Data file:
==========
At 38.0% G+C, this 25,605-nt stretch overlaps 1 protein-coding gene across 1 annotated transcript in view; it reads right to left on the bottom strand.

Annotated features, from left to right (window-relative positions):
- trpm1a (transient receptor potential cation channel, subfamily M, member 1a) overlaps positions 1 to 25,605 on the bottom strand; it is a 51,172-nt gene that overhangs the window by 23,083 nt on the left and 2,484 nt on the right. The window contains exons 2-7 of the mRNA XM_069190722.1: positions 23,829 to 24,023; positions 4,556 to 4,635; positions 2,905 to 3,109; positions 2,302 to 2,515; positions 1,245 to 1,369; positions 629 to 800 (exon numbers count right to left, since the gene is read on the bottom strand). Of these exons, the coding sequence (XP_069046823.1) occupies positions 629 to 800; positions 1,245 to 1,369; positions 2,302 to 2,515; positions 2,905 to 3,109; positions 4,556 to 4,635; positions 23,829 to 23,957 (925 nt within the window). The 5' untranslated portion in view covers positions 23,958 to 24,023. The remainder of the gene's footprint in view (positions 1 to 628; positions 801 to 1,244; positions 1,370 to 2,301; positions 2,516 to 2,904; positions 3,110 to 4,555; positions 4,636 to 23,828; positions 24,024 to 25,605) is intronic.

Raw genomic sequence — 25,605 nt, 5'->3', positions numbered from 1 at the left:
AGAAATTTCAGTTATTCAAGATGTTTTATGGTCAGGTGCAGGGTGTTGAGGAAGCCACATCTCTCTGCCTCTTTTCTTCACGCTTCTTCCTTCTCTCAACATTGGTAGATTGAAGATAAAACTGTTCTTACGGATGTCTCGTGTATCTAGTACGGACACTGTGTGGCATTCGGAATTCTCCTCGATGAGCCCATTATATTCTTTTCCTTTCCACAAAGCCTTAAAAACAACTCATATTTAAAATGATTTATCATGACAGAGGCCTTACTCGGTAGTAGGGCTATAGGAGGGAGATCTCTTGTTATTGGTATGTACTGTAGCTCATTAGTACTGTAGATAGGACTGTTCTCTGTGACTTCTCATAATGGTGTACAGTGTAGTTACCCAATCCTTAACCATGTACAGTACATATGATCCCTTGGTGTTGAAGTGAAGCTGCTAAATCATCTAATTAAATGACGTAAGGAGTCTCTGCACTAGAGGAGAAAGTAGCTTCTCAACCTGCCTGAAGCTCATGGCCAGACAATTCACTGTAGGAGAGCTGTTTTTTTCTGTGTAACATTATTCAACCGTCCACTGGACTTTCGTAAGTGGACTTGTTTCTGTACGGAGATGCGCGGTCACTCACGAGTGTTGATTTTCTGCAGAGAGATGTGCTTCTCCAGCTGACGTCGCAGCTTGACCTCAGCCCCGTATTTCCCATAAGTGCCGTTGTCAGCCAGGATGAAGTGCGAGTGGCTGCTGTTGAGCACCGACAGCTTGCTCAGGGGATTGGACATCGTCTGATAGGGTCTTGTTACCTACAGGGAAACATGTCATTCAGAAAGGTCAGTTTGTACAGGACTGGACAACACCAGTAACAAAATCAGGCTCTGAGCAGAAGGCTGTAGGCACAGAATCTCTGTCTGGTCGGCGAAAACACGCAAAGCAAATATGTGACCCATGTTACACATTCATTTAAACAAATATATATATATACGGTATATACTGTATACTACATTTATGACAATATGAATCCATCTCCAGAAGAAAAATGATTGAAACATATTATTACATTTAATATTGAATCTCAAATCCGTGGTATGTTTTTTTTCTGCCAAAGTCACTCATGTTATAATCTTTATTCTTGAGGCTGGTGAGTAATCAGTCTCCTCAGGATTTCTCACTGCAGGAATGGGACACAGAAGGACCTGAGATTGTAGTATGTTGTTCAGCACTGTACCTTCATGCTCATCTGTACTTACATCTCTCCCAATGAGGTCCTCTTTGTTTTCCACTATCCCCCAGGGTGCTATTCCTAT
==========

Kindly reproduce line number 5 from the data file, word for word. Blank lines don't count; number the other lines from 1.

AGAAATTTCAGTTATTCAAGATGTTTTATGGTCAGGTGCAGGGTGTTGAGGAAGCCACATCTCTCTGCCTCTTTTCTTCACGCTTCTTCCTTCTCTCAACATTGGTAGATTGAAGATAAAACTGTTCTTACGGATGTCTCGTGTATCTAGTACGGACACTGTGTGGCATTCGGAATTCTCCTCGATGAGCCCATTATATTCTTTTCCTTTCCACAAAGCCTTAAAAACAACTCATATTTAAAATGATTTATCATGACAGAGGCCTTACTCGGTAGTAGGGCTATAGGAGGGAGATCTCTTGTTATTGGTATGTACTGTAGCTCATTAGTACTGTAGATAGGACTGTTCTCTGTGACTTCTCATAATGGTGTACAGTGTAGTTACCCAATCCTTAACCATGTACAGTACATATGATCCCTTGGTGTTGAAGTGAAGCTGCTAAATCATCTAATTAAATGACGTAAGGAGTCTCTGCACTAGAGGAGAAAGTAGCTTCTCAACCTGCCTGAAGCTCATGGCCAGACAATTCACTGTAGGAGAGCTGTTTTTTTCTGTGTAACATTATTCAACCGTCCACTGGACTTTCGTAAGTGGACTTGTTTCTGTACGGAGATGCGCGGTCACTCACGAGTGTTGATTTTCTGCAGAGAGATGTGCTTCTCCAGCTGACGTCGCAGCTTGACCTCAGCCCCGTATTTCCCATAAGTGCCGTTGTCAGCCAGGATGAAGTGCGAGTGGCTGCTGTTGAGCACCGACAGCTTGCTCAGGGGATTGGACATCGTCTGATAGGGTCTTGTTACCTACAGGGAAACATGTCATTCAGAAAGGTCAGTTTGTACAGGACTGGACAACACCAGTAACAAAATCAGGCTCTGAGCAGAAGGCTGTAGGCACAGAATCTCTGTCTGGTCGGCGAAAACACGCAAAGCAAATATGTGACCCATGTTACACATTCATTTAAACAAATATATATATATACGGTATATACTGTATACTACATTTATGACAATATGAATCCATCTCCAGAAGAAAAATGATTGAAACATATTATTACATTTAATATTGAATCTCAAATCCGTGGTATGTTTTTTTTCTGCCAAAGTCACTCATGTTATAATCTTTATTCTTGAGGCTGGTGAGTAATCAGTCTCCTCAGGATTTCTCACTGCAGGAATGGGACACAGAAGGACCTGAGATTGTAGTATGTTGTTCAGCACTGTACCTTCATGCTCATCTGTACTTACATCTCTCCCAATGAGGTCCTCTTTGTTTTCCACTATCCCCCAGGGTGCTATTCCTAT